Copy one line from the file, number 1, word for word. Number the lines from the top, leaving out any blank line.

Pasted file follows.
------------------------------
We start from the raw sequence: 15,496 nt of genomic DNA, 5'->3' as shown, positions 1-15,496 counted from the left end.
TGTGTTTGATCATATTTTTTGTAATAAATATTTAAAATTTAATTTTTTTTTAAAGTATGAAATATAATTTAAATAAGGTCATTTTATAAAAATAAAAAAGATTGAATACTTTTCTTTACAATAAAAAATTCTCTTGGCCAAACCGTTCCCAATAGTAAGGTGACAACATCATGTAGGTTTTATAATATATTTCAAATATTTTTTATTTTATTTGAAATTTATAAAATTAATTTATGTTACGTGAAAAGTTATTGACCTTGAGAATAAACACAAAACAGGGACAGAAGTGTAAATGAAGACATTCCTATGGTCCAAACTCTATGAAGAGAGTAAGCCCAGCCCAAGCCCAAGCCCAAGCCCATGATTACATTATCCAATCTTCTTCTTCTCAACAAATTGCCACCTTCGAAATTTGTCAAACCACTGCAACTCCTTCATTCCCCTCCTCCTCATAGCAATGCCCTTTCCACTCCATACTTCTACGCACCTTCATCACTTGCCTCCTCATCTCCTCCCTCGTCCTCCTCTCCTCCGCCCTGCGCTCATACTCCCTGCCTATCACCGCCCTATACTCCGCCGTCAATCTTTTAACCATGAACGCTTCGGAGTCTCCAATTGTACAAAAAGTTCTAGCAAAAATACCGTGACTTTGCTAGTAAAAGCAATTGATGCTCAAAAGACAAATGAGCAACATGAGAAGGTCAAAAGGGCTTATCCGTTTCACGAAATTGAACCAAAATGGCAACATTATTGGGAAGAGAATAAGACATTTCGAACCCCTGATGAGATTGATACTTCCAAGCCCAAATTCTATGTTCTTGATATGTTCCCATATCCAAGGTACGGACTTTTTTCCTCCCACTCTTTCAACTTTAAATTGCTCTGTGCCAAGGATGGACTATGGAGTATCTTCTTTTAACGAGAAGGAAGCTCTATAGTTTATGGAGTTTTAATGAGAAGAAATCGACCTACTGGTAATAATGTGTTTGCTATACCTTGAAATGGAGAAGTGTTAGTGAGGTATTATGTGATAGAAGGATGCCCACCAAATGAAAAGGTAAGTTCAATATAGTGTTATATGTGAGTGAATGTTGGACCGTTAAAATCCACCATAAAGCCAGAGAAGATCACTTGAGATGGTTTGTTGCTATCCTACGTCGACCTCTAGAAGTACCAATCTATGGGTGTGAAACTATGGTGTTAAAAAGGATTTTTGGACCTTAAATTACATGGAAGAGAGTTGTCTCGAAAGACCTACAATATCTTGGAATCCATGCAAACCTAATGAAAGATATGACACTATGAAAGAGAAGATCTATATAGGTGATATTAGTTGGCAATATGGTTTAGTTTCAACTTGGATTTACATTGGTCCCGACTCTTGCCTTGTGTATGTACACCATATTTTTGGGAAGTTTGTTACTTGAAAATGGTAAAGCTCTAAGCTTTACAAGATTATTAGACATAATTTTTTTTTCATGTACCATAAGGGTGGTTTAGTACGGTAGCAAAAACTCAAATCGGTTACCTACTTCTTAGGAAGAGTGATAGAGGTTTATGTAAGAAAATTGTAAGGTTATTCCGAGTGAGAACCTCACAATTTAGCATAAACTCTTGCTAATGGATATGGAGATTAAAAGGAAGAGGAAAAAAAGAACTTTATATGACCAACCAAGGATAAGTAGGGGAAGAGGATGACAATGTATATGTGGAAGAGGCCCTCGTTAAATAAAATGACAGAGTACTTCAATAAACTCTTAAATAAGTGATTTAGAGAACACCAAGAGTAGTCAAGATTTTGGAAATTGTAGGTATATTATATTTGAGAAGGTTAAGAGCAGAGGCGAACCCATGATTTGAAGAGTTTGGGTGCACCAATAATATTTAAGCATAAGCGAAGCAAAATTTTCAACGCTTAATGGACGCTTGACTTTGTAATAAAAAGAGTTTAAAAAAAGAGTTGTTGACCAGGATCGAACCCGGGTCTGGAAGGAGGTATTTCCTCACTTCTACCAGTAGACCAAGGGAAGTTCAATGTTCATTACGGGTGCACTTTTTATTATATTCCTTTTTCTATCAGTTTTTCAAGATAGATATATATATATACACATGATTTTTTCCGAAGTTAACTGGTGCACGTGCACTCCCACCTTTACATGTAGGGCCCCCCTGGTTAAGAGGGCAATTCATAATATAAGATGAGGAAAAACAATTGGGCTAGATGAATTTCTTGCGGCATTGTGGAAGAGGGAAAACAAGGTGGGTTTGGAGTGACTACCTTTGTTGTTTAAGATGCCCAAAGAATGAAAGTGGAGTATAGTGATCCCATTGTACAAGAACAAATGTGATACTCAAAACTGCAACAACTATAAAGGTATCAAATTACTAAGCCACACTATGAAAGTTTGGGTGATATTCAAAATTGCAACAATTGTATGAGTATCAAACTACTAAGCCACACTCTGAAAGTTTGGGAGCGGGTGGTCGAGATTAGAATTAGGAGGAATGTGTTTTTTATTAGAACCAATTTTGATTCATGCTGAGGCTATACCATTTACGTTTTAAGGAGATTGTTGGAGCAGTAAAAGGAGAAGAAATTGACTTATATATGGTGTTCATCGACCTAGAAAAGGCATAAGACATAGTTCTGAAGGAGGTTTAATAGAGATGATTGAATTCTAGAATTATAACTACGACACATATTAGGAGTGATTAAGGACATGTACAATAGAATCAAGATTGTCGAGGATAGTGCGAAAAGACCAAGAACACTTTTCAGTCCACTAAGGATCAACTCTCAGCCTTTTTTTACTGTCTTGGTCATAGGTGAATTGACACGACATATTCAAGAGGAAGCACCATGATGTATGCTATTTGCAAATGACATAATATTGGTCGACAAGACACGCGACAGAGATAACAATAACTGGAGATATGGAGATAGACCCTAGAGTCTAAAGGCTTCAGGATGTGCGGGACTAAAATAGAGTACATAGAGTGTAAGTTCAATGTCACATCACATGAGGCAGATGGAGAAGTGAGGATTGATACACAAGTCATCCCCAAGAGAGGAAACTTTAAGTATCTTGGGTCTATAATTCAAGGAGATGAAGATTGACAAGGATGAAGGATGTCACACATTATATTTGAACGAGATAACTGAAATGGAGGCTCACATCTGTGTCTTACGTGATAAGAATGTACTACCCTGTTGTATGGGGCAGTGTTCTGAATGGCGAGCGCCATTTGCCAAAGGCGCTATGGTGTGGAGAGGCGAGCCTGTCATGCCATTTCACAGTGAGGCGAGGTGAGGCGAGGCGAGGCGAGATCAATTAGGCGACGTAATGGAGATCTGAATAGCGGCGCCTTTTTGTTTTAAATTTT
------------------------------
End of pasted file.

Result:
We start from the raw sequence: 15,496 nt of genomic DNA, 5'->3' as shown, positions 1-15,496 counted from the left end.